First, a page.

19 September 2018

Swaziland: Widespread Condemnation of Swaziland Police Brutal Attacks On Workers

Photo: Swazi Media Commentary
Protesters burn tyres in the commercial city of Manzini during pre-election demonstrations against poor pay and working conditions.

Condemnation of the Swaziland police's brutal attack on protesting workers is growing.

In the week up to the kingdom's national election trade unionists organised by the Trade Union Congress of Swaziland (TUCOSWA) planned three days of strikes and protests starting Tuesday (18 September 2018) in Mbabane, Manzini, Nhlangano and Siteki.

On the first day they were met with violence across the kingdom recently renamed Eswatini by absolute monarch King Mswati III.

Armed police were deployed across Swaziland. Videos and photographs of brutal police attacks were uploaded on social media throughout the day.

The Southern Africa Litigation Centre (SALC) in a statement on Wednesday said, 'The videos circulated on social media relating to police interventions yesterday indicate unlawful police actions, and require urgent investigation.'

It added, 'Several workers were wounded after police fired stun grenades to disperse the crowd in Manzini. These police officers then unleashed a wave of assaults against striking workers in an effort to quell the protests.'

It said, 'SALC condemns these police attacks on protesting workers and urge the police to act with restraint.'

Workers want a national minimum wage of E3,500 (US$ 234.27) a month, and an increase in elderly grants (pensions) to E1,500. Public sector workers also want a 6.5 percent cost of living salary adjustment. The Government says it is broke and has offered zero percent.

Many of the protestors also want the legalisation of solidarity strikes, an increase in health and education funding and an end to arbitrary evictions especially on the working class and poor.

The Swaziland Human Rights Network UK in a statement on Wednesday said, 'The violent attack on peacefully demonstrating TUCOSWA members is reprehensible as it was a violation of their constitutional right to freedom of assembly and expression.'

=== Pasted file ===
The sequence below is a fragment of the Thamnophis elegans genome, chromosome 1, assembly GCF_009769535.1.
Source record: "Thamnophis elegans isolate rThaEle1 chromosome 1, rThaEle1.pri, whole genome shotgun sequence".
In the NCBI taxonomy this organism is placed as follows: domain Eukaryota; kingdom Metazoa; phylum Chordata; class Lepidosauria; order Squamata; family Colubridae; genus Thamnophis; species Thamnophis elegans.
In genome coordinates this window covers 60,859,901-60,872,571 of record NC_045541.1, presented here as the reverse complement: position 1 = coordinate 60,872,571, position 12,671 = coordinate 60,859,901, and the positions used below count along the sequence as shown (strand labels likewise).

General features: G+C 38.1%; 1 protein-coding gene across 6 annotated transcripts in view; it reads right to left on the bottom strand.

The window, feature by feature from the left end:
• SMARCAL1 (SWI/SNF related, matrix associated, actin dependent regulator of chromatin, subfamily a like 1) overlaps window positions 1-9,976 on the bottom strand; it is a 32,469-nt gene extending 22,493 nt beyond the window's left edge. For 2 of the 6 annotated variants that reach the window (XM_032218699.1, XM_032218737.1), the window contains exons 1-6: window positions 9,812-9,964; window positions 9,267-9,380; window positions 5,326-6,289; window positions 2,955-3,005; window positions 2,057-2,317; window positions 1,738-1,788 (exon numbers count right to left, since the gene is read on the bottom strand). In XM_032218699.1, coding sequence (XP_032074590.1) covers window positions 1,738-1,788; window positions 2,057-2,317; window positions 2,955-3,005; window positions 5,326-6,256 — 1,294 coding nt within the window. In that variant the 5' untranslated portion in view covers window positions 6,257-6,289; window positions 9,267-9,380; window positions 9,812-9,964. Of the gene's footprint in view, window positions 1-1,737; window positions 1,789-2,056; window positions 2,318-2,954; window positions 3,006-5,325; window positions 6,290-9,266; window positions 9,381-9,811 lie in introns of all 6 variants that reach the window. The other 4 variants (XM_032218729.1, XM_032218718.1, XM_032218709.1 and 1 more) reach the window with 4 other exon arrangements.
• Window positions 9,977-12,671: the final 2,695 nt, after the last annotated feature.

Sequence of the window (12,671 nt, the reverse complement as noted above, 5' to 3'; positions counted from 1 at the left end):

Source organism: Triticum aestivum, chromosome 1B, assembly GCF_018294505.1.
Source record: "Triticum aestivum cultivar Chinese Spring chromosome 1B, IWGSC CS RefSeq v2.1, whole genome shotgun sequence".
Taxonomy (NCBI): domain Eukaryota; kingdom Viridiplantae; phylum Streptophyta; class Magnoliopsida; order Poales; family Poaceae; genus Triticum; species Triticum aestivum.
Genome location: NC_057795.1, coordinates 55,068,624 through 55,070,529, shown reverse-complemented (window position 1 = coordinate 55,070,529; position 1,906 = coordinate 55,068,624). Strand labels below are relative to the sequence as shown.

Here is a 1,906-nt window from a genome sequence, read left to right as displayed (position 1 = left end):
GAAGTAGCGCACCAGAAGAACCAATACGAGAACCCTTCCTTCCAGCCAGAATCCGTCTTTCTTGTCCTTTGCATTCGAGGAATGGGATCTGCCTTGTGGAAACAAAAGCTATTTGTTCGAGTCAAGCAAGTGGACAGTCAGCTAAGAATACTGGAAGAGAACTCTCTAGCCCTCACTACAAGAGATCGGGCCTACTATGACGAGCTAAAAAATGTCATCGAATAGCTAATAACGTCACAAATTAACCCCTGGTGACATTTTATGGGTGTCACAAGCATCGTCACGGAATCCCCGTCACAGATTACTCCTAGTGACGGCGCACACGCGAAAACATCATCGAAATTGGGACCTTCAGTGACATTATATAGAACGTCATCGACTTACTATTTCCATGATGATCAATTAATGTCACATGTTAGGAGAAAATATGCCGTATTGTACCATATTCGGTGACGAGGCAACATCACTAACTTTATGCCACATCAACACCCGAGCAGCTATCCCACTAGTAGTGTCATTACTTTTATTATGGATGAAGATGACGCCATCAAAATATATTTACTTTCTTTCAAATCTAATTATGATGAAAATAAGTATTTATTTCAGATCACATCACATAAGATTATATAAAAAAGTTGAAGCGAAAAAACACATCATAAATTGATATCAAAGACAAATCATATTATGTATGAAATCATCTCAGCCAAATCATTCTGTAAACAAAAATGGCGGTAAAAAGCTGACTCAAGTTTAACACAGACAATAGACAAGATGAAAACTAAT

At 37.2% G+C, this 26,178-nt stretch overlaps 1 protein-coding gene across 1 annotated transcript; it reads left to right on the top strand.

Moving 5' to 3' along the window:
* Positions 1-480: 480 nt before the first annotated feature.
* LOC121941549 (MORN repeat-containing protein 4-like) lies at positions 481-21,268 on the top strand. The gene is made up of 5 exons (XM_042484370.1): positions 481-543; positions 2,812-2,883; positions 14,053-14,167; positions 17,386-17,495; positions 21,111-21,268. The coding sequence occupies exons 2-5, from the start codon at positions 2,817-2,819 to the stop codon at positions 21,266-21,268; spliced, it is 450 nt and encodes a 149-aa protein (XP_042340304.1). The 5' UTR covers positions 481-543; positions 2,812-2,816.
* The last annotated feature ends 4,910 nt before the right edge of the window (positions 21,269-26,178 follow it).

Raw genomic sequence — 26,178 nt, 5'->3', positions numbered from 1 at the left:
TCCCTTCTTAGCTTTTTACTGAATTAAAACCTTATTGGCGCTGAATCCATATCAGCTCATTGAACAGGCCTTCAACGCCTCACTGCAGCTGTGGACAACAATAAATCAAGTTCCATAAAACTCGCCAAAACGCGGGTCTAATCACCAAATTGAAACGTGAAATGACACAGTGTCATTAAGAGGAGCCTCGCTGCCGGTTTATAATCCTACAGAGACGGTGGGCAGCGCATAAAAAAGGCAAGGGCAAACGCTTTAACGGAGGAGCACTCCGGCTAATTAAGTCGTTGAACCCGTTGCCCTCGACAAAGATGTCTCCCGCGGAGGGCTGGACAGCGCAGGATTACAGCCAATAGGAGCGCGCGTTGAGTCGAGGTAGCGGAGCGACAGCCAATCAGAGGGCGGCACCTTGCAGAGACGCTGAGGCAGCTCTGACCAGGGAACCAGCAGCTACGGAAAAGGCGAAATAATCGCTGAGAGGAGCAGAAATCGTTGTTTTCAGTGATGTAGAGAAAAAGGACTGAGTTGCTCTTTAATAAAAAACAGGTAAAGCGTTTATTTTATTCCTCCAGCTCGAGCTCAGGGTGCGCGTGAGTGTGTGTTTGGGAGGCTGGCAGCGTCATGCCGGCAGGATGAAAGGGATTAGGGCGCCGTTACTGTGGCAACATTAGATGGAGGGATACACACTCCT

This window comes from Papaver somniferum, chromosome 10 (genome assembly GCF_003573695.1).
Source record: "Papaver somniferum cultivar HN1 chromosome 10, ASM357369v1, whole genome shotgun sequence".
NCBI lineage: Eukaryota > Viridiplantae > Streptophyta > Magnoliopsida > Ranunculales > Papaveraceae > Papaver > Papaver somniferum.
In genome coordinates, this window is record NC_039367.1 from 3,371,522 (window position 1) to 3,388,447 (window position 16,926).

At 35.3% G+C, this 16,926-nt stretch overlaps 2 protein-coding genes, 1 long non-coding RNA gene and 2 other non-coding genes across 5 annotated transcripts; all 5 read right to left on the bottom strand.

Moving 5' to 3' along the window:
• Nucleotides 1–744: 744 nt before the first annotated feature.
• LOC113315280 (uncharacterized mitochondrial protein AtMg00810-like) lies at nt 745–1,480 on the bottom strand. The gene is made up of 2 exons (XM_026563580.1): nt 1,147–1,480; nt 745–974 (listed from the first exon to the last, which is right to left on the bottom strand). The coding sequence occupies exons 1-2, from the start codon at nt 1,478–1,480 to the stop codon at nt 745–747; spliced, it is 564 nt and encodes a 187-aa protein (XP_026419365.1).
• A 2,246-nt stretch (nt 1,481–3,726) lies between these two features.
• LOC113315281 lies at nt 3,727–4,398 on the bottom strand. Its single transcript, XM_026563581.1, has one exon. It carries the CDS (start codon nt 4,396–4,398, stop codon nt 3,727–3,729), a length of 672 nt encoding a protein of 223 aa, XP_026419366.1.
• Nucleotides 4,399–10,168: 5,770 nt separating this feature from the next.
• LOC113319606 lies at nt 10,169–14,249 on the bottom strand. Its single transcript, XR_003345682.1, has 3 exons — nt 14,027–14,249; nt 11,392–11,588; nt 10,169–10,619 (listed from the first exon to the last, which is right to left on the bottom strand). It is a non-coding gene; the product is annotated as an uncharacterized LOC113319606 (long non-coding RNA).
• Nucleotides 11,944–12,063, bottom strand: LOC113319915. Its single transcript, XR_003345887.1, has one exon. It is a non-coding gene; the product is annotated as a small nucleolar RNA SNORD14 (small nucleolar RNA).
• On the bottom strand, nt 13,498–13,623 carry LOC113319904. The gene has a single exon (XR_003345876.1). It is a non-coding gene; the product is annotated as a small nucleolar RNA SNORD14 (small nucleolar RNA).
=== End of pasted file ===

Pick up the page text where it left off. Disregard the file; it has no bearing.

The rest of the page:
It added, 'The Eswatini government has turned the country into a violent police state where the security services have been turned into tools of suppression to protect the interests of not just the government but the regime of King Mswati III.

'The routine use of firearms against unarmed and peaceful demonstrators marks a dangerous and violent policy by the Eswatini government and we call for the immediate prosecution of those involved in the senseless brutality against workers.'

It added, 'We demand an immediate investigation into the violent events in Manzini. We demand to know who gave the order to use firearms, water cannon, teargas and batons against unarmed and peaceful workers.'

The Communist Party of Swaziland (CPS) in a statement on Wednesday estimated 100,000 workers marched on the streets. It said, 'By 16h00, Tuesday 18 September 2018, the confirmed number of workers who were injured either after receiving rubber bullet shots or after heavy assault by police batons stood at 10. This occurred in the march that was in Manzini.'

National elections are due on Friday (21 September 2018). Political parties are banned from taking part. People are only allowed to elect 59 members of the House of Assembly; the King appoints a further 10. No members of the 30-strong Swazi Senate are elected by the people. The King chooses the Prime Minister and Cabinet members. He also chooses top civil servants and judges.

The CPS said, 'These sham elections are undemocratic and Mswati is trying to force the people to participate in them. Desperate to intimidate workers, he unleashed his police on unarmed peaceful workers in Manzini.'

The strike comes after a series of protests and rallies in the last couple of weeks which saw police violence in attempts to suppress the protestors. Police shot and wounded a schoolteacher at a vigil protesting their salaries in late August. Nurses in the kingdom's capital city of Mbabane were tasered during a pay protest.

SALC said in its statement, 'The protests are taking place in the context of vast inequality and where the monarchy maintains a lavish lifestyle. In April, King Mswati held a lavish 50th birthday party alleged to have cost millions of dollars. Public servants were ordered to contribute to his birthday celebrations. During the 2018 birthday celebrations, Mswati wore a watch worth $1.6 million and a suit beaded with diamonds. Days prior to the birthday celebrations, the king had received delivery of his second private jet, an A340-300 Airbus.

'According to a 2018 World Bank Report, an estimated 63 percent of the population lives below the poverty line, and about 29 percent lives below the extreme poverty line.'

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